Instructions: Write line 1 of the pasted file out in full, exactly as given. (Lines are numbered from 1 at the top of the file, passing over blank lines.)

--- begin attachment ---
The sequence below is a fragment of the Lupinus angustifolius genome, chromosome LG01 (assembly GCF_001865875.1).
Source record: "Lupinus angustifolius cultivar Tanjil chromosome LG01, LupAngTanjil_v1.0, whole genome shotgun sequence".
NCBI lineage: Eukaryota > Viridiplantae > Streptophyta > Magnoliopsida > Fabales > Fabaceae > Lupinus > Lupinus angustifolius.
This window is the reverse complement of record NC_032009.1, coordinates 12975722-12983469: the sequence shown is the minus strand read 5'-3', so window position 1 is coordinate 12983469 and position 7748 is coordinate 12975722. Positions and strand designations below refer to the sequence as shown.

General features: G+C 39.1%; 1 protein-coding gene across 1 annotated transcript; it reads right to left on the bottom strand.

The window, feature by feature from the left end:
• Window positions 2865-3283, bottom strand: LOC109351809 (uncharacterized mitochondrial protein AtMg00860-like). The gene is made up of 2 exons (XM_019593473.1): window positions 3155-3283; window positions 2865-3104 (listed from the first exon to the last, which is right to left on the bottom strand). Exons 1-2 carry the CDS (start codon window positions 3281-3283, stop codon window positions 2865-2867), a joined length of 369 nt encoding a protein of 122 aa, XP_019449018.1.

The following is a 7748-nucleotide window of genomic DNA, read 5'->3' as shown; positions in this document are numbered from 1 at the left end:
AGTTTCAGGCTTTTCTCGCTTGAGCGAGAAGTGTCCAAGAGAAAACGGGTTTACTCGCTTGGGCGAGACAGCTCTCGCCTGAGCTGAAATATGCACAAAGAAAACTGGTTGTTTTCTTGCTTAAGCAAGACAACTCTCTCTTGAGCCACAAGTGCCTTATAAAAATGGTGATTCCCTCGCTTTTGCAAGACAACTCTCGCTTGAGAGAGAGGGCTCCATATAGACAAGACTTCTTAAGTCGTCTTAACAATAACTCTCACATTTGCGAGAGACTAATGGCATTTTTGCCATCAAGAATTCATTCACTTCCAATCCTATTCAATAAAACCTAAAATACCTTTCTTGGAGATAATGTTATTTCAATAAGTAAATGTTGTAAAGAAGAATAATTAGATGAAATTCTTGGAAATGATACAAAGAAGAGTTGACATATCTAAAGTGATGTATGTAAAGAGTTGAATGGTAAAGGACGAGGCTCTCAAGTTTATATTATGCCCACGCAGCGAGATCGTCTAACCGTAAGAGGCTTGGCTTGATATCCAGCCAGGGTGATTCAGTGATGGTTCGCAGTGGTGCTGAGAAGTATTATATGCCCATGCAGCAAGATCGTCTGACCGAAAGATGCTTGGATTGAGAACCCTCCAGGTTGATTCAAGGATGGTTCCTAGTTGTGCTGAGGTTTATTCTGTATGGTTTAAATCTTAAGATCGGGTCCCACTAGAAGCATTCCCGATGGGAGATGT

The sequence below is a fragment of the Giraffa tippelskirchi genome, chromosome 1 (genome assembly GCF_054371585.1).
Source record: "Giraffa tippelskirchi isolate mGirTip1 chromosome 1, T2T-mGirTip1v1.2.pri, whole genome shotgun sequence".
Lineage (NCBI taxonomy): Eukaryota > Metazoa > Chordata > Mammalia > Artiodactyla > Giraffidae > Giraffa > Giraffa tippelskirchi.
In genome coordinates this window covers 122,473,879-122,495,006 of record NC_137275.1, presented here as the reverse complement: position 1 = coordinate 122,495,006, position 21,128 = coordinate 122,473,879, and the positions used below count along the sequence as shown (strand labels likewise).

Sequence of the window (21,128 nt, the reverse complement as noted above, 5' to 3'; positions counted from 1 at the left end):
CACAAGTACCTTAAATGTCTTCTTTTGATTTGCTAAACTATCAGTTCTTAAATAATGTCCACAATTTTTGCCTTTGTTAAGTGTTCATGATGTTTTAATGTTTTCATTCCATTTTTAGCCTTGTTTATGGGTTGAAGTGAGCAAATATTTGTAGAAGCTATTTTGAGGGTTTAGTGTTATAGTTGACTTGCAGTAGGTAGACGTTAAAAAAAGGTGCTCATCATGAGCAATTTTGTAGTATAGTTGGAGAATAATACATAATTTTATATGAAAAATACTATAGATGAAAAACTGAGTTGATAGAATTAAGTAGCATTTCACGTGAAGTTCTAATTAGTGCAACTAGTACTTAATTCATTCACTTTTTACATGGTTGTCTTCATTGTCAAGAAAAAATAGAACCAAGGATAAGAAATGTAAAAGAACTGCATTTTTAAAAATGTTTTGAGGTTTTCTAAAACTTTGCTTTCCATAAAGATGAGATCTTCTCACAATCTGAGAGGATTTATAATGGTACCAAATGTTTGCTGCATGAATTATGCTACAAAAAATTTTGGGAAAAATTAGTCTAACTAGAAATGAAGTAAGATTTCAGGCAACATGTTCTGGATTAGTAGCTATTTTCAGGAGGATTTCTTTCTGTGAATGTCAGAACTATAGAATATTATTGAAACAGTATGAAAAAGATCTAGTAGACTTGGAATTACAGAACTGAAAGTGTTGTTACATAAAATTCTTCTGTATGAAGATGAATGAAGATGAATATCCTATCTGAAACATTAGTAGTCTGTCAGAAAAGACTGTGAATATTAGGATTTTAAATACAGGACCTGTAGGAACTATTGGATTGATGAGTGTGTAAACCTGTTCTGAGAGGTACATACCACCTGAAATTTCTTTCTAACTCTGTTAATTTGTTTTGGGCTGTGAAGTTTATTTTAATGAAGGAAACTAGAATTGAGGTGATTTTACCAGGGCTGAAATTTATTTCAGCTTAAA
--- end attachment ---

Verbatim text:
The sequence below is a fragment of the Lupinus angustifolius genome, chromosome LG01 (assembly GCF_001865875.1).